With over 1 billion users, YouTube has held onto the top spot for video sharing on the Internet since its founding a decade ago. Since then, YouTube has steadily grown and matured, slowly but surely transitioning from a pure video-sharing website into a sophisticated video platform with diversified content and a corresponding monetization system.
Music has long been one of the most popular content categories on YouTube, and in fact, a mid-2012 Nielsen study reported that two-thirds of U.S. teens used YouTube as their primary choice for streaming music. Not surprisingly, YouTube has been building out its music business, beginning last February when it started promoting curated playlists in search results and culminating in YouTube Music Key, its own Spotify-like subscription-based music service in late November.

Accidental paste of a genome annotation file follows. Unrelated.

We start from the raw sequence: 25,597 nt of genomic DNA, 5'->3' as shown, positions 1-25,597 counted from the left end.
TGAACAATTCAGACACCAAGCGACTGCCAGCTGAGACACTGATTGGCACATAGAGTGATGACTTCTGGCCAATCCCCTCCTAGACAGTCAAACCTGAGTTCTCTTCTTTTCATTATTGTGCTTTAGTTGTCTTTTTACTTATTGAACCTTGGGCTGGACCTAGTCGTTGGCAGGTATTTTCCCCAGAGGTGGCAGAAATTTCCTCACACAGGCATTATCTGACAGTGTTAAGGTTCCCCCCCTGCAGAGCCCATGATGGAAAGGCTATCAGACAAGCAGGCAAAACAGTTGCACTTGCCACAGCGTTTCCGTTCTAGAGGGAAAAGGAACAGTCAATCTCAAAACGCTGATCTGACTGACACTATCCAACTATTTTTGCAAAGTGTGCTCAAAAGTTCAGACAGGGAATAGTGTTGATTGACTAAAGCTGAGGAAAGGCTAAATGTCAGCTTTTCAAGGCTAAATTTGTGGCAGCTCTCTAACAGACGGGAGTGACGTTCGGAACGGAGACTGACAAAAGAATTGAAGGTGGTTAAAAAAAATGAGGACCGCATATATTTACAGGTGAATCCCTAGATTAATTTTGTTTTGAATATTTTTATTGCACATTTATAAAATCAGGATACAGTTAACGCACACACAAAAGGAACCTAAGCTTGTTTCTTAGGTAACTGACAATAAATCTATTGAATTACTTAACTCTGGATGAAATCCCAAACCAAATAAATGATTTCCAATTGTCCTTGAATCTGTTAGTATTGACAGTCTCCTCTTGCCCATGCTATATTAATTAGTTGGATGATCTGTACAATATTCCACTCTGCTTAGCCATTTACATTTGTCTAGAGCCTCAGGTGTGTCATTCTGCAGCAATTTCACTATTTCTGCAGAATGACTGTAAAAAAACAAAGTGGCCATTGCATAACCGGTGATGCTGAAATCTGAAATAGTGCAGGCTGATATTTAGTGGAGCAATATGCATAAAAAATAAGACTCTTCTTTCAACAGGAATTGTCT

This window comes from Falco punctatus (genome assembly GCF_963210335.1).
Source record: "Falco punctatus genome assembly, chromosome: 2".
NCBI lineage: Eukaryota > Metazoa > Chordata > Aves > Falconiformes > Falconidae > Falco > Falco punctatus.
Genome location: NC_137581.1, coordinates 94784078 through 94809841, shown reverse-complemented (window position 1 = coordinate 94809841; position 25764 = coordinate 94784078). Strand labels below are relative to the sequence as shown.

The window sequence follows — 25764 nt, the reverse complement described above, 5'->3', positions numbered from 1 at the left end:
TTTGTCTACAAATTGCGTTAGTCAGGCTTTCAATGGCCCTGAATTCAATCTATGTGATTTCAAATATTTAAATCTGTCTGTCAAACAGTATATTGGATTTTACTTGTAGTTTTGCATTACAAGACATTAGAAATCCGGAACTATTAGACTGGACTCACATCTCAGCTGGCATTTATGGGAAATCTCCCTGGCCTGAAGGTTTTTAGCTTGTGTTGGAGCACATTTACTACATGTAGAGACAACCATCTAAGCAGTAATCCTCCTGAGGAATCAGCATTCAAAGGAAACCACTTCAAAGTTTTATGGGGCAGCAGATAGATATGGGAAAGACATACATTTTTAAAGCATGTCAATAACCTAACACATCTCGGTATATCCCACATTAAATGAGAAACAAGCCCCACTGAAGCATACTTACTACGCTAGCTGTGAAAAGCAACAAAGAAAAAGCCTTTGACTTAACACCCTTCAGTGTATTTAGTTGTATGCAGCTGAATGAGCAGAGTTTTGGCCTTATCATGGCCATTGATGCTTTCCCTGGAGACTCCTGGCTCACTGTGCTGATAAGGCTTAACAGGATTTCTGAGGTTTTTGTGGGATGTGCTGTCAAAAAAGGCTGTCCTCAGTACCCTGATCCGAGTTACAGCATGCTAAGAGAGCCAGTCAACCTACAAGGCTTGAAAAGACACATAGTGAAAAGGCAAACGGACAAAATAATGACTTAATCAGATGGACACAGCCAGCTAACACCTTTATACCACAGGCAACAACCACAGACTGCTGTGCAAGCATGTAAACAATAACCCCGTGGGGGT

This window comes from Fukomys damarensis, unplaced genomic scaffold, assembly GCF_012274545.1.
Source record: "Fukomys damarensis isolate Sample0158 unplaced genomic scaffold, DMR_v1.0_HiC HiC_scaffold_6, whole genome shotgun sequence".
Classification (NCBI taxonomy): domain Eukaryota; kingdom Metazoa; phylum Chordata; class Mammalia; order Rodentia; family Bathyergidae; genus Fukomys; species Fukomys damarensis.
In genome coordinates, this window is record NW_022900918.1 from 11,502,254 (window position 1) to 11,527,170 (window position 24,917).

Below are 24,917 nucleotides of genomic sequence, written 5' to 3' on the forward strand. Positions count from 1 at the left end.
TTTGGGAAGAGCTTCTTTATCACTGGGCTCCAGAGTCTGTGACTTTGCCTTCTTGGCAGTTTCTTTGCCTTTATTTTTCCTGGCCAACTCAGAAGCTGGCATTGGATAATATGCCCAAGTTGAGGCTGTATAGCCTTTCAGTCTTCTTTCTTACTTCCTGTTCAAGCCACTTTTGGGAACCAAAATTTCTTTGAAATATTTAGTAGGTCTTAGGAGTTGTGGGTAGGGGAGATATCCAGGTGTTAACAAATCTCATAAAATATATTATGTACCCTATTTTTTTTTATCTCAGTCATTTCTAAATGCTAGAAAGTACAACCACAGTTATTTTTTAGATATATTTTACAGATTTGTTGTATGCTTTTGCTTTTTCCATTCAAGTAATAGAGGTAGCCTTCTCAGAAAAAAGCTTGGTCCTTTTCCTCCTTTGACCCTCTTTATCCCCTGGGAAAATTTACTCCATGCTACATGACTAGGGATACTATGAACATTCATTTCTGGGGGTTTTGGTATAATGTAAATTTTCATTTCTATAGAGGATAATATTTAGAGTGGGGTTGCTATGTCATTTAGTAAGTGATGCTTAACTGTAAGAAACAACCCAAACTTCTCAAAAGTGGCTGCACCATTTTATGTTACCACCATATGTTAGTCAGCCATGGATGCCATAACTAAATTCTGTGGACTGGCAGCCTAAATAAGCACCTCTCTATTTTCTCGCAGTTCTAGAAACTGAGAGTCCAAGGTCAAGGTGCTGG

However, this newfound focus on music hasn’t stopped YouTube from diversifying its content. In fact, earlier this week, the company released a brand new family-friendly mobile app showcasing its kid-friendly content and easy parental controls. The movie rental feature it introduced back in 2011 has also been gaining traction lately, thanks to the online release of controversial movie The Interview. Moreover, it has been credited with revolutionizing modern journalism by reducing entry barriers and the video game industry by enabling streaming commentary.
YouTube is also developing a correspondingly sophisticated monetization system. Besides offering advertisers guarantees on views and chances to purchase Nielsen ratings, its unique Content ID system helps content creators and media owners monetize all videos containing copyrighted material, which accounts for over a third of the monetized views on YouTube. Recently, the company has been criticized for aggressively pushing its monetization system on users and allegedly strong-arming indie musicians into strict contracts, adding to the many growing pains for YouTube on its road to online video domination.